The League of Professional Theatre Women (LPTW) will hold its 10th Annual “Women Stage the World March” — a Suffragette-inspired project to educate the public about the role of women in the theatre industry — on Saturday, June 17. The march will begin at noon, at Shubert Alley and weave through Times Square and the Broadway Theatre District, wrapping up at about 2 p.m.
“The event is FREE and LPTW invites all theatre women and allies to join us as we increase awareness, lift our voices, and advocate for more opportunities for women in theatre,” said Ludovica Villar-Hauser, Co-President of LPTW.
“The Women Stage the World March is designed to educate the public about the role women play in creating theatre and the barriers they face as men continue to outnumber women by 4 to 1 in key roles such as playwright, director and designers. Women buy 67% of the tickets and represent 65% of the audience, yet 80% of the storytelling on stage is shaped by men’s voices,” said Katrin Hilbe, Co-President of LPTW.
Handouts during the March will prompt ticket-buyers to ask three questions as they make buying decisions: (1) Who wrote, directed and designed this play? (2) What is this theatre’s track record in giving opportunities to women? (3) How can you spread the word and promote women’s voices?
“All participants are encouraged to dress as their favorite historical theatre woman, or dress all in white. March participants will gather at Shubert Alley starting at 11:30 AM, in preparation for the start of the march at noon. Women Stage the World sashes and signs will be provided, as supplies last,” noted Penelope Deen, LPTW member and organizer of the event. Those interested in participating in the event please R.S.V.P. at: https://www.theatrewomen.org/women-stage-the-world or contact Penelope Deen at: Womenstagetheworld@Theatrewomen.org
LPTW Co-President Ludovica Villar-Hauser added: “The League of Professional Theatre Women stands alongside the Writers Guild of America (WGA) as they demand fair wages and take action to ensure more protections for artists. We encourage LPTW members to find a time to join the WGA on the picket lines this month as the strike continues. Women writers are the future of the film and television industry, just as they lead the way in theatre. LPTW supports the women on the frontlines of this movement as they call for long overdue change. We are stronger together.”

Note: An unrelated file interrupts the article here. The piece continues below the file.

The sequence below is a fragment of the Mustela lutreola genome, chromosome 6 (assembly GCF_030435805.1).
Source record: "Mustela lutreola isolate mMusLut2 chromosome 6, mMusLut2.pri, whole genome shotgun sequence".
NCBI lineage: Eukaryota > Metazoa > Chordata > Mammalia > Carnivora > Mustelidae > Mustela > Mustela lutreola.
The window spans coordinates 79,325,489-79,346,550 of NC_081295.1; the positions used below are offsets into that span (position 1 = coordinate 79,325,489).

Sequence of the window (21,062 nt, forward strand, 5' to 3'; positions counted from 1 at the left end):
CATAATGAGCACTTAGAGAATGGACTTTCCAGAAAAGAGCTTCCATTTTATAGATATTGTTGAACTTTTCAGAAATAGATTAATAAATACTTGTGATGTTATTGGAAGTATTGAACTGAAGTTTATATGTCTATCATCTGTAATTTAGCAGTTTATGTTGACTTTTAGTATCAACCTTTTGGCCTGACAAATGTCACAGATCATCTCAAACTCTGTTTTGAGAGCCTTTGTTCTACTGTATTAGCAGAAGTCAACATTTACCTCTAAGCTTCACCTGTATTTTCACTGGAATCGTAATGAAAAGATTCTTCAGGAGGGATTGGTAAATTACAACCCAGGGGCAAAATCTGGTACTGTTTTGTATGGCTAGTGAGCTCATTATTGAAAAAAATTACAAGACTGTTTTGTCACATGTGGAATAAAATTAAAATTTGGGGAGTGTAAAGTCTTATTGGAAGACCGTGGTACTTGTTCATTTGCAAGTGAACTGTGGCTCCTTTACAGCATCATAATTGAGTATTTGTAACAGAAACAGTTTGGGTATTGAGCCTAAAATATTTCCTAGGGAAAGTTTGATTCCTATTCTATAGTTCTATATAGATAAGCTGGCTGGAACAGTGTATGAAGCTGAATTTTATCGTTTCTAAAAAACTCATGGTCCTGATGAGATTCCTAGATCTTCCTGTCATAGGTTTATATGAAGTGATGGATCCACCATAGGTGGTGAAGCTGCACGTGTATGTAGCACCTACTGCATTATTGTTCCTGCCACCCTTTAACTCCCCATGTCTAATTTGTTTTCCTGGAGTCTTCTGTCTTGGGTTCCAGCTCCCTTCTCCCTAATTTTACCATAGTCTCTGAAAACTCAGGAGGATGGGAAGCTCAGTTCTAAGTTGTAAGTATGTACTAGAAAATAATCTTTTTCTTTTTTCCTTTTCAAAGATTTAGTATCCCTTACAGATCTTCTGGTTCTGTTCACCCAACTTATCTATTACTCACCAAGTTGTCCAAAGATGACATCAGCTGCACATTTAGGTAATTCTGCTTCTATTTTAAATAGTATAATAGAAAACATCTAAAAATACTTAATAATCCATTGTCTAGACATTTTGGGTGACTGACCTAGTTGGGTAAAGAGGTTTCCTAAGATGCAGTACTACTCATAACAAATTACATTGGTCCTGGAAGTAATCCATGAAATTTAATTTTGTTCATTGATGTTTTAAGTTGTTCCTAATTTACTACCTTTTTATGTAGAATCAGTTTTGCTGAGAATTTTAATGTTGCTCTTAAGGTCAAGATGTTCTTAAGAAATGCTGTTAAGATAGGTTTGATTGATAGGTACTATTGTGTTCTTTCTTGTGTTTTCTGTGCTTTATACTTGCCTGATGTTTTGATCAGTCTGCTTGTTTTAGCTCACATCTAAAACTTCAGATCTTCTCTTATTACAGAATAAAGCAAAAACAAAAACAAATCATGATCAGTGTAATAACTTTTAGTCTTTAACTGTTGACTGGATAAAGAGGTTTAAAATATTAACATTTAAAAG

For the past 10 years LPTW members, affiliated union members, theatre artists and their allies have hit the streets in a March reminiscent of the Suffragette parades of the early 20th Century, with some marchers dressed in traditional suffrage garb and colors. Like the Suffragettes before them, participants in the Women Stage the World March empower women and men to become aware, take action and influence others.
The League of Professional Theatre Women (LPTW) is a membership organization championing women in theatre and advocating for increased equity and access for all theatre women. Our programs and initiatives create community, cultivate leadership, and increase opportunities and recognition for women working in theatre. The organization provides support, networking and collaboration mechanisms for members, and offers professional development and educational opportunities for all theatre women and the general public. LPTW celebrates the historic contributions and contemporary achievements of women in theatre, both nationally and around the globe, and advocates for parity in employment, compensation and recognition for women theatre practitioners through industry-wide initiatives and public policy proposals. LPTW is celebrating its 40th Anniversary in 2023.